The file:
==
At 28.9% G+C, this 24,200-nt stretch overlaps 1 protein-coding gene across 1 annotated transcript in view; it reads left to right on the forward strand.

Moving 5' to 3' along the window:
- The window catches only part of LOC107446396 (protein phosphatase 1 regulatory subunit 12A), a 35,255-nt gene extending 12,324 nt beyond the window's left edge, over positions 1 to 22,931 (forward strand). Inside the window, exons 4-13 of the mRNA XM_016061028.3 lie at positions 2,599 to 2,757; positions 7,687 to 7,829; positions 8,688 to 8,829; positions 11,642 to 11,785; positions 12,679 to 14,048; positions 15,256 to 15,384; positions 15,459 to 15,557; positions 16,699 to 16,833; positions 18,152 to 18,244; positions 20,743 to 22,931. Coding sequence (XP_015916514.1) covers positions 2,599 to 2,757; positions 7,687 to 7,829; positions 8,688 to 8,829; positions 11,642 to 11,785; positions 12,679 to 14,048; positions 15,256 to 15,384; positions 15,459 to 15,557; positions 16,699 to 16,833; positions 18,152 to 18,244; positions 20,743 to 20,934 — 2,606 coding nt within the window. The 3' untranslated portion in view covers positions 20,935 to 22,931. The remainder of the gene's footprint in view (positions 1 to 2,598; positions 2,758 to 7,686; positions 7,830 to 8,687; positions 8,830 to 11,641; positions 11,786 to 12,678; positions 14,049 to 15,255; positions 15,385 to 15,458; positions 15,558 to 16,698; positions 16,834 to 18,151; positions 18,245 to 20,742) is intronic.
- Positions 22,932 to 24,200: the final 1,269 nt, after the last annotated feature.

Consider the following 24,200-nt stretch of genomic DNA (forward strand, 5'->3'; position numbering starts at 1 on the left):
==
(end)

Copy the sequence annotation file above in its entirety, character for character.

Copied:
At 28.9% G+C, this 24,200-nt stretch overlaps 1 protein-coding gene across 1 annotated transcript in view; it reads left to right on the forward strand.

Moving 5' to 3' along the window:
- The window catches only part of LOC107446396 (protein phosphatase 1 regulatory subunit 12A), a 35,255-nt gene extending 12,324 nt beyond the window's left edge, over positions 1 to 22,931 (forward strand). Inside the window, exons 4-13 of the mRNA XM_016061028.3 lie at positions 2,599 to 2,757; positions 7,687 to 7,829; positions 8,688 to 8,829; positions 11,642 to 11,785; positions 12,679 to 14,048; positions 15,256 to 15,384; positions 15,459 to 15,557; positions 16,699 to 16,833; positions 18,152 to 18,244; positions 20,743 to 22,931. Coding sequence (XP_015916514.1) covers positions 2,599 to 2,757; positions 7,687 to 7,829; positions 8,688 to 8,829; positions 11,642 to 11,785; positions 12,679 to 14,048; positions 15,256 to 15,384; positions 15,459 to 15,557; positions 16,699 to 16,833; positions 18,152 to 18,244; positions 20,743 to 20,934 — 2,606 coding nt within the window. The 3' untranslated portion in view covers positions 20,935 to 22,931. The remainder of the gene's footprint in view (positions 1 to 2,598; positions 2,758 to 7,686; positions 7,830 to 8,687; positions 8,830 to 11,641; positions 11,786 to 12,678; positions 14,049 to 15,255; positions 15,385 to 15,458; positions 15,558 to 16,698; positions 16,834 to 18,151; positions 18,245 to 20,742) is intronic.
- Positions 22,932 to 24,200: the final 1,269 nt, after the last annotated feature.

Consider the following 24,200-nt stretch of genomic DNA (forward strand, 5'->3'; position numbering starts at 1 on the left):